Phosphorus Sequestration for Control of Cyanobacterial Growth in Drinking Water Reservoirs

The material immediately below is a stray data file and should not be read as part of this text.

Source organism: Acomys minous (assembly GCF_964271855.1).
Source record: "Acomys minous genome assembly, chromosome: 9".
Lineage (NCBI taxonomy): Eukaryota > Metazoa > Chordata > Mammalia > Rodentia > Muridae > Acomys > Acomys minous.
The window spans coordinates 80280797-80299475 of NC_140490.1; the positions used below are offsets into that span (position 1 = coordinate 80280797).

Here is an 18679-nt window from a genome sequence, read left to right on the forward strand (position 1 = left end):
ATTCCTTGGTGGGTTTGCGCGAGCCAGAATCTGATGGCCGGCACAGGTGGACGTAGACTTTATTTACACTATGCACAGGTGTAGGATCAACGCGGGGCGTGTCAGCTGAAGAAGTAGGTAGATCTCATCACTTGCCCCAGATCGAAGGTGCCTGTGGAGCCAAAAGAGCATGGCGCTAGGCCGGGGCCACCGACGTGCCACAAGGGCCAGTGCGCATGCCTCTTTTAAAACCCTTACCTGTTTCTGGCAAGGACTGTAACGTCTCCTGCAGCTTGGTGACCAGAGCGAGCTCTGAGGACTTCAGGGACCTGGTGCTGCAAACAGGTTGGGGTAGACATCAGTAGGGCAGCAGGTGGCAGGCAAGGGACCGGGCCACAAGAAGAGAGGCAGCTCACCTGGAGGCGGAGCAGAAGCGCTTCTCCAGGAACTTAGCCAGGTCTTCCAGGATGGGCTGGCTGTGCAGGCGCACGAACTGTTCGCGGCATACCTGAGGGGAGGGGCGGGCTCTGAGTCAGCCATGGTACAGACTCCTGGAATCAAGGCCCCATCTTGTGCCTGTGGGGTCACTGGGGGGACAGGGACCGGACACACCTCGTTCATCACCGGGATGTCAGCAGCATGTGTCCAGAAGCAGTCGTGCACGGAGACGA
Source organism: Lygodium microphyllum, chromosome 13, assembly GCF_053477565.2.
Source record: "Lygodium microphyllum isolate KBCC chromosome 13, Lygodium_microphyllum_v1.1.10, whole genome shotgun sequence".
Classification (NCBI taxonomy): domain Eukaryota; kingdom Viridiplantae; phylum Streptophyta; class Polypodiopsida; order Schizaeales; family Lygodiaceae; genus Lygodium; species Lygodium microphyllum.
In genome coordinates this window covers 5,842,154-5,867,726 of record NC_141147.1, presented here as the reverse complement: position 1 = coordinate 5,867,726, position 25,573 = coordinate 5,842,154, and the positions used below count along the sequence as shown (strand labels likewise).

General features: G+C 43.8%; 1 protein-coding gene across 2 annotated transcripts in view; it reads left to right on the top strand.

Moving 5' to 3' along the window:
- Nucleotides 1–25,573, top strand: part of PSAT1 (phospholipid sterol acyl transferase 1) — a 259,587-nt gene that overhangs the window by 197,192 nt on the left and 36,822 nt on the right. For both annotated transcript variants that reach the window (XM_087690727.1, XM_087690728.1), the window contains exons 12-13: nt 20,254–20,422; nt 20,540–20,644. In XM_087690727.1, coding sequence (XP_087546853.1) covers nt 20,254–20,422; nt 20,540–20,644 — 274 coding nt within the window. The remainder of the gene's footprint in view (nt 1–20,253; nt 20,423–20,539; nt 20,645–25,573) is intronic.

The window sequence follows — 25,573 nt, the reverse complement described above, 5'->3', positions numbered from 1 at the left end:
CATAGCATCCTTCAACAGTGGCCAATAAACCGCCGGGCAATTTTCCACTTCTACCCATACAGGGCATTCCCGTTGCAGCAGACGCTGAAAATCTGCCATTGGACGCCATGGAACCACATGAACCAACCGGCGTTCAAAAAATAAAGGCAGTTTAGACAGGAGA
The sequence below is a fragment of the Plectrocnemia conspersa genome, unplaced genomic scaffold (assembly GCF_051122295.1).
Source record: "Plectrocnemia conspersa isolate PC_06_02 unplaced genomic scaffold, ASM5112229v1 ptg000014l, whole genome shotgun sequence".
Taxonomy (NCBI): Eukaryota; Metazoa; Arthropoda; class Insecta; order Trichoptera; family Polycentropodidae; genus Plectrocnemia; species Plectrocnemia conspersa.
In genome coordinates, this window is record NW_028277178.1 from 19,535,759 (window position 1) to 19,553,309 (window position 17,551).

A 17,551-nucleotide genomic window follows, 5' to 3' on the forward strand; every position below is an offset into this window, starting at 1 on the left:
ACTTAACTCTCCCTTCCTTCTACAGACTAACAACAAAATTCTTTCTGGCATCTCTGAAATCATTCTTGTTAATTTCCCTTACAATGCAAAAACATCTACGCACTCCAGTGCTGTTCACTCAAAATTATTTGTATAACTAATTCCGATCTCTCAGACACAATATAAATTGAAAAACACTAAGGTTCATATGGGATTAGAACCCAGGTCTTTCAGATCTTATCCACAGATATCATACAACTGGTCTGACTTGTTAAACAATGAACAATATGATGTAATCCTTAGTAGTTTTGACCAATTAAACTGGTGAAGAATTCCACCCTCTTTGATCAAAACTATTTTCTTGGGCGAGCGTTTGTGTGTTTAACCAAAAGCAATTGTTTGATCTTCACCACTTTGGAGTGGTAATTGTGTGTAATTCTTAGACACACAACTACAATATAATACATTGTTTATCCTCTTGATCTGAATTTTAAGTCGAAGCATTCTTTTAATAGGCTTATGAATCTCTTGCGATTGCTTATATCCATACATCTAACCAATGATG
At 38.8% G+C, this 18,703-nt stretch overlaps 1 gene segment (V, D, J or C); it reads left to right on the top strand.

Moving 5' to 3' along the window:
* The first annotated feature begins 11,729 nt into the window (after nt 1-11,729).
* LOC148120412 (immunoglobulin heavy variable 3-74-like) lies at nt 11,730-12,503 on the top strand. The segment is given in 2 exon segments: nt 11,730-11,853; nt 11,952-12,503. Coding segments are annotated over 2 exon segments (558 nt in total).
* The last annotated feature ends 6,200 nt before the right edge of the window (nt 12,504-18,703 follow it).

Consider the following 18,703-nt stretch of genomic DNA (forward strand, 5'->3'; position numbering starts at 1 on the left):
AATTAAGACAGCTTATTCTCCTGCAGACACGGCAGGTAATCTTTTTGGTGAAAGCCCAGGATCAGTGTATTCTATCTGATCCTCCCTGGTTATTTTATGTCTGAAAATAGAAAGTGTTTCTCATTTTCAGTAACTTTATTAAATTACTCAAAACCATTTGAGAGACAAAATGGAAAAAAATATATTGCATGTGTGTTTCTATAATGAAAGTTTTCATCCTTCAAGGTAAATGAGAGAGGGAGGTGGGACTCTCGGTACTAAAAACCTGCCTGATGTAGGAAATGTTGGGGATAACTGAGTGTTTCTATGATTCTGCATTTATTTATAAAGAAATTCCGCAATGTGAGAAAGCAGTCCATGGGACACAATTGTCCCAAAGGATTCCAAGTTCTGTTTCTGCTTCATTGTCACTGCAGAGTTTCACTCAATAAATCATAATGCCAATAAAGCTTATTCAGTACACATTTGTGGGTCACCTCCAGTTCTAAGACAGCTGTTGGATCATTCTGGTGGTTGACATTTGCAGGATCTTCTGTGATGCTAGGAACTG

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Engineered drinking water reservoirs are designed to facilitate particle settling for reduction of turbidity prior to conveyance to a drinking water treatment plant (DWTP). Fine cohesive sediment particles can carry significant loads of adsorbed phosphorus (P) that can desorb into the water column and intensify the growth of cyanobacteria (CB), causing problematic and potentially toxic CB blooms. In light of these reservoir sediment dynamics, strategies for mitigating rapid CB proliferation through sequestration of P were investigated. A series of bench scale experiments were conducted to examine the impact of managing dissolved and sediment-associated P for controlling CB growth. The first phase of testing involved batch experiments with fine reservoir sediments to determine their P release characteristics and the amount of dissolved P potentially available for CB uptake. The utility of sequestering this soluble reactive P (SRP) with a common metal salt coagulant, ferric chloride (FeCl3), was also investigated. These adsorption / desorption experiments showed that a dose as low as 25 mg/L was effective in precluding SRP desorption from the sediment over a relatively wide range of solution SRP concentrations. These results were critical to provide an understanding of the SRP-sediment dynamics after treatment with FeCl3. The second phase of testing involved confirmation of the importance of sediment-associated SRP on the growth of a commonly found CB, Microcystis aeruginosa and evaluation of the utility of FeCl3 coagulation for limiting M. aeruginosa growth through sequestration of SRP. Standard methods for culturing / growing M. aeruginosa were adapted for a series of experiments, at near bloom cell counts, in the presence and absence of sediment to demonstrate the potential utility of SRP sequestration with a common coagulant used during drinking water treatment to inhibit CB growth. While the lab-scale experiments could not, and were not expected to exactly mimic reservoir behavior, they were conducted to demonstrate proof-of-concept. They were successful in doing so because M. aeruginosa growth was inhibited with adequate FeCl3 application. Significantly lower FeCl3 doses were effective when the high levels of sediment (analogous to previously deposited sediment) were removed from the system. The results of this study have several implications for controlling the proliferation of CB through nutrient sequestration. SRP can be sequestered very effectively at doses of FeCl3 typical of DWTP operations. Growth of M. aeruginosa can even be inhibited by sequestering P when CB cell counts are elevated to levels consistent with those that may be expected at bloom conditions; as would be expected, relatively higher FeCl3 doses are then required. Further experimental work to determine the optimal dose of FeCl3 at different sediment loads and lower M. aeruginosa starting cell populations should be considered.